In BC, students of a bunch of public post-secondary institutions get access to a special transit pass, called a UPass. Over the past year or so, Translink has upgraded the standard fare system across its network to the Compass Card, a reloadable card with stored value that replaces paper tickets and monthly passes. The UPass got an upgrade too, and is now stored on a student's Compass Card. Renewing the UPass is now done online, through the UPassBC website.
Let me give you a quick rundown of the UPassBC system. The login process is as follows:
Selecting your school redirects you to your school's website, where you use your school account to authenticate, and are then redirected back to the UPassBC website to renew.
The inspiration for RenewPass was a script written by Alireza Alidousti. It's called upassbc, and it renews your UPass by automating the three steps outlined above (select school, login, renew). You give it your credentials, it gives you next month's UPass.
The script is everything I didn't realize I wanted. Because it's just a script, I can run it on my laptop/server through a cron job, and automatic renewal is taken care of. Additionally, the ability to run it locally adds peace of mind, since I don't need to share my school credentials with anyone else.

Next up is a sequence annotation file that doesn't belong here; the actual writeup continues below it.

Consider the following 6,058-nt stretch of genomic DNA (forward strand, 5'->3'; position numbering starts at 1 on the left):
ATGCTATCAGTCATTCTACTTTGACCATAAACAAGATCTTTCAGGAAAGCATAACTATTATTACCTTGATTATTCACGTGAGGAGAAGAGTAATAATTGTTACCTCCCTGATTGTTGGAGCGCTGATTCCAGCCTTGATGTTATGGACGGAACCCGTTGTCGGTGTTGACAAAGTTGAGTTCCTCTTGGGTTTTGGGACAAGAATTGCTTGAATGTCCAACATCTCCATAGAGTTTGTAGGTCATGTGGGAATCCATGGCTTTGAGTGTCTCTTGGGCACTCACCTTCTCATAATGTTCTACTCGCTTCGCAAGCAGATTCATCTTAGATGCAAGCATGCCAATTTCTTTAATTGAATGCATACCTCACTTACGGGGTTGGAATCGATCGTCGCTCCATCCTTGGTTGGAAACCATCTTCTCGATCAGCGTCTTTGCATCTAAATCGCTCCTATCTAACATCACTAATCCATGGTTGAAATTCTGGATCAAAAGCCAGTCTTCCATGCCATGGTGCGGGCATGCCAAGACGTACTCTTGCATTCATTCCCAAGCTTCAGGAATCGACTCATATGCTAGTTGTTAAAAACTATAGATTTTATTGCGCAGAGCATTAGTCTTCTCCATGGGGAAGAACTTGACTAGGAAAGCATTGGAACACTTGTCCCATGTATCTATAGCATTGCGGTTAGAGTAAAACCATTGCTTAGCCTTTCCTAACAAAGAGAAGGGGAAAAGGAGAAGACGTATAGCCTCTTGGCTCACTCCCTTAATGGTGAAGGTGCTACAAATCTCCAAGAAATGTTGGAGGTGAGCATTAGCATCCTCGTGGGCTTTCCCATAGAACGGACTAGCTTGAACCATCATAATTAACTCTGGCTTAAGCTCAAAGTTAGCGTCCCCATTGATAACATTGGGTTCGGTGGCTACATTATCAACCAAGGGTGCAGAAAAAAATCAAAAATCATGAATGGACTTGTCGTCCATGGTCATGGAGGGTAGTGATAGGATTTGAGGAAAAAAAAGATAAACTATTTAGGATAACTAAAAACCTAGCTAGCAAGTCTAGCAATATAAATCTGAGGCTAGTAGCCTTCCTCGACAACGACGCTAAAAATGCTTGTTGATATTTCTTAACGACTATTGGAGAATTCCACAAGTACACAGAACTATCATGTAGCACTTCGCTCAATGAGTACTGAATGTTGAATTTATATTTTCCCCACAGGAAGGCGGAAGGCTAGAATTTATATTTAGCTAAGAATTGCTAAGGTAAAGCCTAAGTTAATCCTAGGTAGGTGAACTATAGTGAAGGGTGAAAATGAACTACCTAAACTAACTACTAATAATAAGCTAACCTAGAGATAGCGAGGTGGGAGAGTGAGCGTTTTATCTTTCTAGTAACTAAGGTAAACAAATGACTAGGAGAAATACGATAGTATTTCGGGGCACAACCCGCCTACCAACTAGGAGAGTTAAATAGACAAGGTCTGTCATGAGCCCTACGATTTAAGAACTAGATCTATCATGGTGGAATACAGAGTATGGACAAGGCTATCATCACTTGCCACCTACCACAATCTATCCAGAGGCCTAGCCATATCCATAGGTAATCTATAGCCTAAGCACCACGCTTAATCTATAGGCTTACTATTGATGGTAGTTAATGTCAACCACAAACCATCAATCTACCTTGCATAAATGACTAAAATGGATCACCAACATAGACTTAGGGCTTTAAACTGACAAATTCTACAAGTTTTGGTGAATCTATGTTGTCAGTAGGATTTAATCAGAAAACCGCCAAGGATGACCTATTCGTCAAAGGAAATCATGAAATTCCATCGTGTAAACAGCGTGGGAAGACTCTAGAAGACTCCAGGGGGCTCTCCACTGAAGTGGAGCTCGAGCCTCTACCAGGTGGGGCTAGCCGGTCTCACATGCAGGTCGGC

But I realized after using the script that, while a perfect solution for a CS student, it wasn't a very good solution for the majority of students. Most of the people I know don't use the command line, and the script doesn't give much feedback to the user, so even if I did help others set it up they wouldn't necessarily be able to easily know if the script worked without logging in to UPassBC to check and making the script's actions redundant.
My idea was to take the upassbc script and wrap it in an Android app. I wanted to keep the simplicity and security of the script, but use a medium accessible to far more students. The app would have a dead simple user interface, and I would store the credentials on the device so the user didn't feel concerned about handing out their school information. I could even improve upon the original by adding support for more schools (upassbc only supports SFU) and building in automatic renewal.
And just like that, RenewPass was born.
The first order of business was translating the upassbc script from Ruby to Java. This was also my first mistake.